• Does a real business take a small ROi of ~7%? if they wan’t to stay in business no.

        Building any key piece of infrastrucutre takes time especailyl if we do want to have to rip it up and start again.

        It may remove competition from the physical side of things however it will improve competition at the retail level at where you pay for the service!

        I am all for the NBN whether it be liberal or labour that builds it as long as it is built to last a MINIMUM of 10 years and ideally 50-100Years before any significant replacement needs to be done.

        e.g. i would say for every BILLION spent that should equal a year. e.g. if the cost of the network costs 100 Bullion dollars to build then the network needs to have a life of 100 Years with upgrades over those 100 years. so in turn 100 billion becomes 1 billion per year.

        Do some maths.
        Take $100 billion divide it by 20 million people = $5000 divide by 100 years = $50 per year excludes obvious costs of finance etc etc. however this is just to show a point to anybody that thinks even if it costs $100 billion to build a fibre NBN it really is not that expensive to build.

    • Wait what, 10’s of thousands of connections in 4 years, vs 1500 connections in 1 year?

      I really don’t understand your comment.

      • Sorry I produced incorrect information.

        1000 connections since August 2012. Which is 1000 connections in 9 months. which would be 1300 per year.

    • I’d just like to add my own experience with Telstra deploying hardware has been one where they rused to deploy a million dollar system that hadn’t even passed basic acceptance testing.

      They have now removed all the unused hardware that never met the spec, and are in the process of actually testing its replacement before deployment.

    • Troll elsewhere, this article was not about the NBN or delivery of any sort of wired network, it was about the development of the 4G network in Australia. This is a sector with arguably decent competition on a national scale.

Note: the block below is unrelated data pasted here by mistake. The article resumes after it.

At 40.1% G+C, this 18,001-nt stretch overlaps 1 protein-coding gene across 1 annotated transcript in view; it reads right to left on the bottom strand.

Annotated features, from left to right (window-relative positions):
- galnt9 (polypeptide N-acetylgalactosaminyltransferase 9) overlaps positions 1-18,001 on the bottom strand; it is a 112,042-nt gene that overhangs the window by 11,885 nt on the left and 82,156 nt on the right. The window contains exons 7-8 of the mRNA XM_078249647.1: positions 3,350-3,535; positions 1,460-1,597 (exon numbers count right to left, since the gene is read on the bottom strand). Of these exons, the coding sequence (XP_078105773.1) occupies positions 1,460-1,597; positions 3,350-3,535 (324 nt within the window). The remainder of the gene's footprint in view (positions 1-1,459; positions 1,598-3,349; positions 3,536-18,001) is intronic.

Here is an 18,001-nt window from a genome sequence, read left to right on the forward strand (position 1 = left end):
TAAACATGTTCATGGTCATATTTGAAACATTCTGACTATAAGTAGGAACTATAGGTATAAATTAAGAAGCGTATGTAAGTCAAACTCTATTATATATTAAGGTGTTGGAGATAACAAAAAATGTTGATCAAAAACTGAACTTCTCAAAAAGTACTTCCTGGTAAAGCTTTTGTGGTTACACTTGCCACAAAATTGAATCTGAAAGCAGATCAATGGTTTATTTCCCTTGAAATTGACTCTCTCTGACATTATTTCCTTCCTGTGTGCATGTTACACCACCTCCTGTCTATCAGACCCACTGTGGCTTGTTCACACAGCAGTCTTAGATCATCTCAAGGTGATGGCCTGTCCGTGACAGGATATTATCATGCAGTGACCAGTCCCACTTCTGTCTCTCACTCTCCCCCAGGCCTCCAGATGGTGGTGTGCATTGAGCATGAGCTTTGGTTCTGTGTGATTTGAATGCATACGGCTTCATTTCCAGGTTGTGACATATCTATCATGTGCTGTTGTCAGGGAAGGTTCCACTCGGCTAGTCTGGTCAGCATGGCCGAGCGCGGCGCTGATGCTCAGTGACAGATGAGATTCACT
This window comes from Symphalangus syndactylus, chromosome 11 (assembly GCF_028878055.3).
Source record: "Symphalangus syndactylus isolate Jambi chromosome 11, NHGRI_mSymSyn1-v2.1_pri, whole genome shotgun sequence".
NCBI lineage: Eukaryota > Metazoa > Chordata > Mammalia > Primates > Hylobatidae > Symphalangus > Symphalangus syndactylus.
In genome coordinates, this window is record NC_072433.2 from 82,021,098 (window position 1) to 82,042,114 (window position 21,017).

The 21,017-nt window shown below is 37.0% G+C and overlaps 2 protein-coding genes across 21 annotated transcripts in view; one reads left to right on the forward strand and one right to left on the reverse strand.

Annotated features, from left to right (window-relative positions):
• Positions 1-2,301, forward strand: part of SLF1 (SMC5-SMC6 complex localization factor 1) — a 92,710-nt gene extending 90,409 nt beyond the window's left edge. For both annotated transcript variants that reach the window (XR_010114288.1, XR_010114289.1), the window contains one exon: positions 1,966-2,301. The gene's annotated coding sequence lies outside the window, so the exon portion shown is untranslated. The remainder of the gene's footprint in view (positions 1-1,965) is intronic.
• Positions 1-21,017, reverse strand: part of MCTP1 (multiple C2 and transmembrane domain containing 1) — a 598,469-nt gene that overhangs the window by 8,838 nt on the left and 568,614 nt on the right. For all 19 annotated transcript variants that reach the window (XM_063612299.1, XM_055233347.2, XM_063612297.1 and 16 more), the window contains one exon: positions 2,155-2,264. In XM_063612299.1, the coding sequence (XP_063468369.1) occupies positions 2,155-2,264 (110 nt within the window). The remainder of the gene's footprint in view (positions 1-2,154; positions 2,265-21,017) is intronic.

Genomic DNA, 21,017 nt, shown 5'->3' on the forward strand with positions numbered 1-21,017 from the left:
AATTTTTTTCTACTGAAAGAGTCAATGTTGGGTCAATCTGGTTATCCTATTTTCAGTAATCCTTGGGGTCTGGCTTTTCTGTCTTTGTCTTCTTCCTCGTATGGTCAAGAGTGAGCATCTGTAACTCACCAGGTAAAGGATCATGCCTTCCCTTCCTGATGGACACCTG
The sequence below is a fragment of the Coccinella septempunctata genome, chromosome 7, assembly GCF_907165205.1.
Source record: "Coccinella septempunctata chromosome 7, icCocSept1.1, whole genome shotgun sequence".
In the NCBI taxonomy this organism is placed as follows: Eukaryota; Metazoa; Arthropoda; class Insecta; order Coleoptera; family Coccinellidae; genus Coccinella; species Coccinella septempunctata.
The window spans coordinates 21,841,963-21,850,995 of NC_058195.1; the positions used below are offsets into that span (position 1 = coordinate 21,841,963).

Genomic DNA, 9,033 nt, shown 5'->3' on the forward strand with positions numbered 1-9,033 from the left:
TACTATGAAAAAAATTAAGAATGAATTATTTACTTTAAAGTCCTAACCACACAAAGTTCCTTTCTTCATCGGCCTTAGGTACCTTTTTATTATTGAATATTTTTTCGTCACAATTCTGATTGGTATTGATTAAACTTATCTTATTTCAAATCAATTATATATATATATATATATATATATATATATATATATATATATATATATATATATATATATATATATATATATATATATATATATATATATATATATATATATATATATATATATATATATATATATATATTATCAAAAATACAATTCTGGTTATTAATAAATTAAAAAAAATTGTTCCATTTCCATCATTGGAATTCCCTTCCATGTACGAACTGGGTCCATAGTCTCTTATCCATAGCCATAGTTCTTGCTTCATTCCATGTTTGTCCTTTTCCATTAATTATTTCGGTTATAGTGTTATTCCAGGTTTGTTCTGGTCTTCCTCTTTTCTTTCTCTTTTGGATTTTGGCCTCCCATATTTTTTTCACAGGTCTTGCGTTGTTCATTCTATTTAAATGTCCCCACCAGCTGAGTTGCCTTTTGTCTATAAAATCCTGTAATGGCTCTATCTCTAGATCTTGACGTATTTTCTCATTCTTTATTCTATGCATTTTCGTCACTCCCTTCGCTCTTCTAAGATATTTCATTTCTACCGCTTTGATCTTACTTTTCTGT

6. I’ve heard that to create room in the towers, Telstra are removing 3G transmitters. This might account for the severe problems getting 3G data links in the capital cities!
    I was told, for example, at Falls Creek, Victoria, Telstra removed 3 out of the 4 3G transmitters in the rollout to 4G.

    • If this is a response to Graham, you missed the point of his comment.

      He didn’t say they were getting rid of 3G (spectrum wise).

      He said they were reducing the number of Transmitters. They still HAVE 3G transmitters, just less of them to allow space for the 4G transmitters.

      PS. I have no idea if his comment is accurate; just that yours appeared to mis-represent what he said.

  7. Renai,

    I’d take your money if I was the gambling type. Failing that, I’ll let you off with a request to be a bit more trusting. Telstra aren’t fibbing to you, they only just recently passed the 1500 mark. For various (internal & external) reasons, the 4G rollout has been experienced some delays over the last 9 months or so, but is now tracking to earlier forecasts.

    And yes, it has now been accelerated with a target of 2000 by the EOFY.

    Also – 700mhz spectrum only just got auctioned off – I don’t think any Telco’s are dragging the chain on that one. Earliest use of that is 2015 (give or take a bit) iirc.

    • and yet these delays have not been noticed by anyone and have not been reported if this was the NBN everyone would be having kittens right now.

      • yep – copper-coloured ones at that – with the mark of the devil (666mhz) on those pesky nbn kittens.

        apologies to the other Adam – I’ve changed my name so I don’t get confused what I post.

  8. sorry – 700mhz comment directed to DylanX – not to Renai (who I’m sure already knows that)